Political operatives and donors with close ties to the White House have also been skeptical of Mnuchin's ability to shepherd legislation as complicated and politically perilous as tax reform.
At a recent donor retreat for House Speaker Paul Ryan in Jackson Hole, Wyoming, Mnuchin appeared on a panel, along with a top tax policy staffer from Ryan's office, to discuss overhauling the tax code.
One attendee described Mnuchin's performance as "babble" and "general pabulum."
The source said it was jarring to see the treasury secretary appear alongside a House staffer. "It didn't elevate him, let me put it that way," the source said of Mnuchin's appearance.
The staffer from Ryan's office fielded many of the most detailed queries. After the panel wrapped up, people rushed to exchange contact information -- with the staffer.
"Secretary Mnuchin has played a key role throughout this year's tax reform discussions between the House, Senate and Trump administration. At Speaker Ryan's summer retreat, the secretary's presentation was well received and informative for our attendees," said Kevin Seifert, the executive director of Team Ryan.
A source familiar with the event added that it's not unusual to pair a high-profile guest, such as a Cabinet secretary, with a policy staffer.
Still, some lawmakers expressed optimism that Mnuchin would approach the tax reform pitch with more finesse than he brought to the debt deal.
Rep. Mark Walker, a leading House conservative who was critical of Mnuchin's pitch on the debt ceiling, sounded like he was willing to give the secretary another chance.
Walker said tax reform is "a little bit more in his fieldhouse if you will, just speaking on tax reform than maybe understanding historically why a debt ceiling -- clean debt ceiling -- were problems for conservatives, so I'm looking at that a little bit more hopeful, but reserve final comment to see how he performs in this particular area."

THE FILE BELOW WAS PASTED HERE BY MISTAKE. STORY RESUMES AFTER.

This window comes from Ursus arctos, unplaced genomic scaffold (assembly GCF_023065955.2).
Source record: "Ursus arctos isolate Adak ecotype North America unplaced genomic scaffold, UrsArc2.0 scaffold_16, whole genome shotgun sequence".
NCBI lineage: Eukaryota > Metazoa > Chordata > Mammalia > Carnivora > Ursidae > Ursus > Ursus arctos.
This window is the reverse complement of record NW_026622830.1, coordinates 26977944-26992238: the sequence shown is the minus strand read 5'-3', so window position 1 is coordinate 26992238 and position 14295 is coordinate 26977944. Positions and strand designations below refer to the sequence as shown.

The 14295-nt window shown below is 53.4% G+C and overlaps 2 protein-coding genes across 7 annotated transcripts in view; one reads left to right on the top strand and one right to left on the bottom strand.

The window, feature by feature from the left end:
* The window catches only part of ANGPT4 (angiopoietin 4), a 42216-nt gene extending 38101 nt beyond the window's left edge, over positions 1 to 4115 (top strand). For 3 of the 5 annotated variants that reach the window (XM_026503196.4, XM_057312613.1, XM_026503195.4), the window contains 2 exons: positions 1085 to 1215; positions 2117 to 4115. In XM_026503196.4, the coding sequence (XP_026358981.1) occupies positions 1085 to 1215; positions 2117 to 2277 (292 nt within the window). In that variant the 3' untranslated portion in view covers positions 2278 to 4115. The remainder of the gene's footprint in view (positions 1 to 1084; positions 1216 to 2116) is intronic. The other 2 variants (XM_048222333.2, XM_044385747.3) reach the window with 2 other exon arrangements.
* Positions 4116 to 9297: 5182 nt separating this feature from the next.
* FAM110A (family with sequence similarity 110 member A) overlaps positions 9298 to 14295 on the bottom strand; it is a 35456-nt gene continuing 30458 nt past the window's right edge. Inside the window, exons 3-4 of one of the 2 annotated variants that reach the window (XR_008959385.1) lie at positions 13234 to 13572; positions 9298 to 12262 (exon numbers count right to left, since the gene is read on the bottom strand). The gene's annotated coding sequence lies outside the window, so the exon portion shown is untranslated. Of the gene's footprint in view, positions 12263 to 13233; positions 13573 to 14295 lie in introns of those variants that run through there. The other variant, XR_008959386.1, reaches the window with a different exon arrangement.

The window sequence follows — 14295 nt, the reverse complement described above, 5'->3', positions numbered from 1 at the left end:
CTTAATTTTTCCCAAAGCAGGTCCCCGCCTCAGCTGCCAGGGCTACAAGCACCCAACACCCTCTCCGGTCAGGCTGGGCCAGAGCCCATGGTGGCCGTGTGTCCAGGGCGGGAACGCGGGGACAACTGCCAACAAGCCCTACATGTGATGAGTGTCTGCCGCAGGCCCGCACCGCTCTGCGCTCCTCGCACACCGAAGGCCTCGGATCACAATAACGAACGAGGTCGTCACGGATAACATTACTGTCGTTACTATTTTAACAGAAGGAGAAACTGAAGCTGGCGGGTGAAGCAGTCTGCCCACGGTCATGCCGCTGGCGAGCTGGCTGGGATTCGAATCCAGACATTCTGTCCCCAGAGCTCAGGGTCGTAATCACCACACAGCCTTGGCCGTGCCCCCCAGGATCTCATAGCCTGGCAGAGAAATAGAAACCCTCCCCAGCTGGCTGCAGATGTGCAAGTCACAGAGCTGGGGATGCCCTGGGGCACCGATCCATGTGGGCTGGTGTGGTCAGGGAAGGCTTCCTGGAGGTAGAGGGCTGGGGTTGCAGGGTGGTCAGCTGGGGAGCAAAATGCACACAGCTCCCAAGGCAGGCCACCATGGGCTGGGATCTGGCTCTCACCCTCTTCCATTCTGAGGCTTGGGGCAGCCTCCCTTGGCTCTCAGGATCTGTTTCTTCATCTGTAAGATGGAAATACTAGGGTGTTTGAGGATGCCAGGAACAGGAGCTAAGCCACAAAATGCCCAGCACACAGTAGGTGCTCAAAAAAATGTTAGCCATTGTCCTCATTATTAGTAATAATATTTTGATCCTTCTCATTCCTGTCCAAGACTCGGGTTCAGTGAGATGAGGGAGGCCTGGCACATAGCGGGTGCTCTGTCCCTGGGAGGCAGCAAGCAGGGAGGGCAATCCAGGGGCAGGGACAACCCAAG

Rep. Kevin Brady, chairman of the House Ways and Means Committee and one of so-called Big Six tax negotiators, defended the administration's efforts so far. On Wednesday, he set a timeline to reveal a tax reform framework the week of September 25 and tackle this heavy legislative lift by the end of the year.
"They've been terrific on tax reform and terrific in the working group," Brady said of Cohn and Mnuchin. "They bring policy expertise to the table within their agencies, they bring real life expertise to the table and they are determined like we are to deliver pro-growth tax reform this year. I've got nothing but good things to say."
Dave Camp, a former Republican congressman from Michigan who spent years working on tax reform, praised the White House for placing a priority on tax reform and for spending months working with the House and Senate on a plan. He downplayed any criticism of Mnuchin's efforts.
"I can't recall a treasury secretary that has been a grassroots Republican as members of Congress often are," Camp said in an interview. "I don't think it's a drawback, necessarily. Tax reform is a challenging topic for anyone at any time."